“The Lavender Scare” exposes a troubling period when the U.S. government persecuted gay people with the same fervor unleashed against Communists at the same time.

The documentary, which the Atlanta Jewish Film Festival screened before a packed theater in partnership with Out on Film on Sept. 14 as part of the AJFF Selects series, is based on David E. Johnson’s book “The Lavender Scare: The Cold War Persecution of Gays and Lesbians in the Federal Government.”

Instead of trailers, the Midtown Art Cinema audience was greeted by a still image of a young Jewish man, Frank Kameny, holding a sign: “The Last Persecuted Minority.”

The movie opens in the 1920s. Filmmaker Josh Howard shows that Washington, D.C., had a culture that welcomed the lesbian and gay community. People flocked there for jobs and love and danced openly until President Dwight Eisenhower in the 1950s declared that gay men and lesbians were sharing information with the Soviet Union.

Thus began the Lavender Scare.

The audience was fully absorbed in the film and talked back to the screen as the emotional scenes produced passionate reactions.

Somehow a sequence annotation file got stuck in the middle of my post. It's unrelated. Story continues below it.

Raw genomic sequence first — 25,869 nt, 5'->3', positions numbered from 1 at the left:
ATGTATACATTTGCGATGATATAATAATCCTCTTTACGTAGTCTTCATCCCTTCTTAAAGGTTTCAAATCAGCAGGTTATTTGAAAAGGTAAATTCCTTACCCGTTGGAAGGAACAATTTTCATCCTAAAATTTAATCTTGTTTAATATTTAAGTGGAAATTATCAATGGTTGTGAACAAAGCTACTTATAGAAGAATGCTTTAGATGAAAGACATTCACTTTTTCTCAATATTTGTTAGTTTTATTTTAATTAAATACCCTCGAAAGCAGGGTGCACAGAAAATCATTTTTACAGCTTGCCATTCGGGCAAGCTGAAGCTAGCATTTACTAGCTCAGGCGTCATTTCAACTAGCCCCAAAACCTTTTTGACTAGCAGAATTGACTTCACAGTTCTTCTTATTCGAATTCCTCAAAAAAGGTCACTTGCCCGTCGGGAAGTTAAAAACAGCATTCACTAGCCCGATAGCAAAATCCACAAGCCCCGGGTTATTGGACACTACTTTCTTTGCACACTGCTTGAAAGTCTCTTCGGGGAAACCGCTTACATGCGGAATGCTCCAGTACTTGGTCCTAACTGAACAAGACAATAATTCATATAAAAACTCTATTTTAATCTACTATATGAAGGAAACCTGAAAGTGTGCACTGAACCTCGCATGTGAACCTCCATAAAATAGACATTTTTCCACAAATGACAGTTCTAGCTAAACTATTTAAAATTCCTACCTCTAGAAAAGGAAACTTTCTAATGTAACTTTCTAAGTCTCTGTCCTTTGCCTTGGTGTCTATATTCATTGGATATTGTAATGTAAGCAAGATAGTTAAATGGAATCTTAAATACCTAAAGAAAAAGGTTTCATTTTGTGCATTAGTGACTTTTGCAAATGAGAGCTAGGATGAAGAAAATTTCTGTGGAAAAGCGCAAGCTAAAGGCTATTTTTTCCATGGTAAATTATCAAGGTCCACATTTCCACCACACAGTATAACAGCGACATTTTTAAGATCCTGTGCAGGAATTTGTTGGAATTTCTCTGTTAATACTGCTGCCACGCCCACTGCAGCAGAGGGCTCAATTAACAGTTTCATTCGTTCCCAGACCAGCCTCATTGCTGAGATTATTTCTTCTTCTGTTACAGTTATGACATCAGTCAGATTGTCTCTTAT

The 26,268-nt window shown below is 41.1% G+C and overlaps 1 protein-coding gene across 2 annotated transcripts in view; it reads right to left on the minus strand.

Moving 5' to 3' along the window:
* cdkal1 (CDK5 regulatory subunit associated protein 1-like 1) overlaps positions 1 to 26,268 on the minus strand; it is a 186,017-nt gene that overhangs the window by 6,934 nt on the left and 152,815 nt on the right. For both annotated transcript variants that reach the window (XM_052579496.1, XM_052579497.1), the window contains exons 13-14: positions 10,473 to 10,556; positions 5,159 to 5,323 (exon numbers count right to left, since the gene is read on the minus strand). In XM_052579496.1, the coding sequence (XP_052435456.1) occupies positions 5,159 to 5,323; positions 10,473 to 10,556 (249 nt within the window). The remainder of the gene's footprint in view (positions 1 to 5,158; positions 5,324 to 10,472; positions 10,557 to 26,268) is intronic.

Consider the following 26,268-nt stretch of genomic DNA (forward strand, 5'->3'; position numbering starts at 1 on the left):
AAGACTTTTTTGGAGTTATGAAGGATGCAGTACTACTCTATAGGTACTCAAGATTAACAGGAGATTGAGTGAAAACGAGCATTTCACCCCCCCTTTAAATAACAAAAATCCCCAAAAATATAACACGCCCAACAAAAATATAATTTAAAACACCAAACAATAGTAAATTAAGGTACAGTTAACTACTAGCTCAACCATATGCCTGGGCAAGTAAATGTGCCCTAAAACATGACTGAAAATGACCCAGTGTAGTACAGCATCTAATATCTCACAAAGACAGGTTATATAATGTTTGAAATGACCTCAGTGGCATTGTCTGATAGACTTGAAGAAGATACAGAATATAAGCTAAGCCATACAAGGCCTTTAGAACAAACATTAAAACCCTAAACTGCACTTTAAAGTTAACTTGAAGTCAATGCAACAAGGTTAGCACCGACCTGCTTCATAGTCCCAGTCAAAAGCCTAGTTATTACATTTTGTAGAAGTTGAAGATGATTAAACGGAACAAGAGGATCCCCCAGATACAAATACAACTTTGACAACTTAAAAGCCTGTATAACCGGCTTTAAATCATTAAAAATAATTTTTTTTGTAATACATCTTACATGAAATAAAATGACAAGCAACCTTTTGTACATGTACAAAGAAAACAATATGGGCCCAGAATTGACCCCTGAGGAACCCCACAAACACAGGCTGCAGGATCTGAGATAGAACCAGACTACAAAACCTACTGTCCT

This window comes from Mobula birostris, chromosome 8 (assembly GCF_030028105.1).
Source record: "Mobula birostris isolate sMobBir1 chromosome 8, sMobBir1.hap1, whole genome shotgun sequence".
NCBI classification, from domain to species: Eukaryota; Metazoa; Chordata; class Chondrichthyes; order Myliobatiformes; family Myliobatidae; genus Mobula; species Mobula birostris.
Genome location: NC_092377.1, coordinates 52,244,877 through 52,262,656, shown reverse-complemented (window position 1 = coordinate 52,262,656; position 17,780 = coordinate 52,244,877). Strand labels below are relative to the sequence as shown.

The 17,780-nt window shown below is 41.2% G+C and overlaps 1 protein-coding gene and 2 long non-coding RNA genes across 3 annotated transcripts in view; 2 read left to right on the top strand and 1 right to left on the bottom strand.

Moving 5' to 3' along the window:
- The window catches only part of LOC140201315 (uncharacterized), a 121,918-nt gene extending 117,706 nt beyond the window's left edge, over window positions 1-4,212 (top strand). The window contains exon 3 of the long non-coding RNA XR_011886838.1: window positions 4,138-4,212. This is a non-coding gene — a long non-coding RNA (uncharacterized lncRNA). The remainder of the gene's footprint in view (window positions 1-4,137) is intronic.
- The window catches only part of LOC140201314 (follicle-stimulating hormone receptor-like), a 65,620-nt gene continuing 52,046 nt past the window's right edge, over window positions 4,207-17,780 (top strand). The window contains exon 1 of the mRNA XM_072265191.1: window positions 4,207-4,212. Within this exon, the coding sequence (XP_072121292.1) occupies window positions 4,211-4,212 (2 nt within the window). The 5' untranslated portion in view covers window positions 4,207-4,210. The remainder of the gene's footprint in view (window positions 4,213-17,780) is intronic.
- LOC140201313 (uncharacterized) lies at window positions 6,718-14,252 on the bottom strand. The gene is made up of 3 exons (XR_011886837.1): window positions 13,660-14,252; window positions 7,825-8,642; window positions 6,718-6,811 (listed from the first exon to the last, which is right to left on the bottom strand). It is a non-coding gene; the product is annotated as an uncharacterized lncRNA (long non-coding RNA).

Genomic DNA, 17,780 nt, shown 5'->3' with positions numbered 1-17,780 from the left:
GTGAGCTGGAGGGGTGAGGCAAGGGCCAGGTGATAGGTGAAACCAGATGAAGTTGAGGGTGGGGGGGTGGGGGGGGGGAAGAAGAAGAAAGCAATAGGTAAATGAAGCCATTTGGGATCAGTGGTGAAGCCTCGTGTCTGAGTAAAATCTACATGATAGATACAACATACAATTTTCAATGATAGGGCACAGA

Many people murmured about Frank Kameny, the Jewish figure often seen as leading the fight against the Lavender Scare, and asked each other, “Did you know about him?”

Labeled the “Grandfather of Gay Activism” in the film, this seemingly little-known man, who met with President Barack Obama, connected with the AJFF audience.

The film touches on an underpublicized part of the midcentury American history, a period better known for the Red Scare. The Atlanta Jewish Film Festival chose a documentary that not only speaks to history, but also, with a single sentence at the end of the film, unites the entirety of the Lavender Scare with modern times.

“The Lavender Scare” discusses a troubling time in America that many still refuse to talk about and contributes to the film festival’s mission to enhance cultural understanding.